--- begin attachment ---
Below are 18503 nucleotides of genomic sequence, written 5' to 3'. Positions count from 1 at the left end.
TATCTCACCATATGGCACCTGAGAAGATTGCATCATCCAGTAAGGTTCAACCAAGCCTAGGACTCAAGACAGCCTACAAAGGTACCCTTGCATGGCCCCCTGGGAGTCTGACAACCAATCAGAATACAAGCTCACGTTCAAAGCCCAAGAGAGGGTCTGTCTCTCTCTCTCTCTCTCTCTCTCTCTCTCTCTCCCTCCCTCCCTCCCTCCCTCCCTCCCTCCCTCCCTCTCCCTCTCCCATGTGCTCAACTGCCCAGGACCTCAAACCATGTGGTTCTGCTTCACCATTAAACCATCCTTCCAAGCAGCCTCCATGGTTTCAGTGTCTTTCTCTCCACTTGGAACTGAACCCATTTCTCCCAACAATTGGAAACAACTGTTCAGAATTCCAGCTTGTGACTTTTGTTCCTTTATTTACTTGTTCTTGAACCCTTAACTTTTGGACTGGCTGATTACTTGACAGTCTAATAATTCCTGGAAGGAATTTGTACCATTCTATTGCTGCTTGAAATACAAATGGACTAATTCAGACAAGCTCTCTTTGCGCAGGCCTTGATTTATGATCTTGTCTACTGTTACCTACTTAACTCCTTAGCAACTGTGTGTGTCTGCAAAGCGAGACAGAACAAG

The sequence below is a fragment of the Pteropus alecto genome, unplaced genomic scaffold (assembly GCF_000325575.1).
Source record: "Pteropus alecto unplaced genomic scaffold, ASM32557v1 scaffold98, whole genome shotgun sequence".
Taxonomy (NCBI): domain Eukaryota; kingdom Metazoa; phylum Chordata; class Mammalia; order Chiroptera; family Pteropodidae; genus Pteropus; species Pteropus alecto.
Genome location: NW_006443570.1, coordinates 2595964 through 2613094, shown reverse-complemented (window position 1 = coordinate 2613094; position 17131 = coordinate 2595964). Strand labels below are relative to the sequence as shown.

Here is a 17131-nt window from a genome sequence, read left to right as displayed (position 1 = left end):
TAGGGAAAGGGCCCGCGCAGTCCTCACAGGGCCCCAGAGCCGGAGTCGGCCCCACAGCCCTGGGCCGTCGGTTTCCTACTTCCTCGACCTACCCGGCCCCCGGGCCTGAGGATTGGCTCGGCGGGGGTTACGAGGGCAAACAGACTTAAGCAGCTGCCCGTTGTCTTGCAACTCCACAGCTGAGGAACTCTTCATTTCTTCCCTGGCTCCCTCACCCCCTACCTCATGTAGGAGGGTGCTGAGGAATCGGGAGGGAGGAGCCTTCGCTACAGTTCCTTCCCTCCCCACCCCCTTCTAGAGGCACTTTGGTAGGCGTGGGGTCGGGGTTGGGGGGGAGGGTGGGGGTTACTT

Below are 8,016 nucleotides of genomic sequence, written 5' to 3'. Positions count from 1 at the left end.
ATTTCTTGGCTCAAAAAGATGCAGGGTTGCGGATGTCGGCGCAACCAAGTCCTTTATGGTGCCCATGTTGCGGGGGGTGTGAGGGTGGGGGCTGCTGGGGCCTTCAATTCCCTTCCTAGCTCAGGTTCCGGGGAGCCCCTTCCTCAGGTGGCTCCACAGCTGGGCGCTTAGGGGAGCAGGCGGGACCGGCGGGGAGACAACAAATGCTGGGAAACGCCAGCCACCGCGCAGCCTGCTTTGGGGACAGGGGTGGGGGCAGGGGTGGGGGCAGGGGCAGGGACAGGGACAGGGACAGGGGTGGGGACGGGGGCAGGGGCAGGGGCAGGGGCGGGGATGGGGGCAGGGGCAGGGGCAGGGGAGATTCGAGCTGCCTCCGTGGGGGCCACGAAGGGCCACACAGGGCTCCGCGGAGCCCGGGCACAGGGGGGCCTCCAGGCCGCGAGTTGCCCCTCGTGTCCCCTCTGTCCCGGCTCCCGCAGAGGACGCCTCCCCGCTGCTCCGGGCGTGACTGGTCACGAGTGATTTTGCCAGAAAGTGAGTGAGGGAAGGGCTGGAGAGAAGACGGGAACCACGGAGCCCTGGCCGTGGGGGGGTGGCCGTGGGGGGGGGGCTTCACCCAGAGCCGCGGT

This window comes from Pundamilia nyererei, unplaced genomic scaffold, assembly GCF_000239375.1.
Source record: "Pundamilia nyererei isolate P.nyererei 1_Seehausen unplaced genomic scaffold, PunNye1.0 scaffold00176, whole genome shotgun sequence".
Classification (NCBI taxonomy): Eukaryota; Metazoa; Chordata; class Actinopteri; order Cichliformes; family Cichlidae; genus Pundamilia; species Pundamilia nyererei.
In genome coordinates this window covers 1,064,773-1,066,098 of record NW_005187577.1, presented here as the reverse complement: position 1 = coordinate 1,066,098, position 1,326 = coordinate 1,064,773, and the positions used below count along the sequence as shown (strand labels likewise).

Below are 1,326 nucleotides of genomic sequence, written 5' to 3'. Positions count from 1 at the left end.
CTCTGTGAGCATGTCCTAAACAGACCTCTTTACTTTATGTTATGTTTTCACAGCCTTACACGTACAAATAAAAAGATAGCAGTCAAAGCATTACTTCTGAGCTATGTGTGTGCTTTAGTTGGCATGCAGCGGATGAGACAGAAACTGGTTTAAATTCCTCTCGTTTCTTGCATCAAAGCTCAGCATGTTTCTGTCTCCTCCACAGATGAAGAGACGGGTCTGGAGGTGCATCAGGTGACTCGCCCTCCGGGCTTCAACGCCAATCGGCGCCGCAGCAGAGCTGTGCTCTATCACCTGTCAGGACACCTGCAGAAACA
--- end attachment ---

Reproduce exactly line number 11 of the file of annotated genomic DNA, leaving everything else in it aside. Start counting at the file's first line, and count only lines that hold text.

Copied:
This window comes from Pundamilia nyererei, unplaced genomic scaffold, assembly GCF_000239375.1.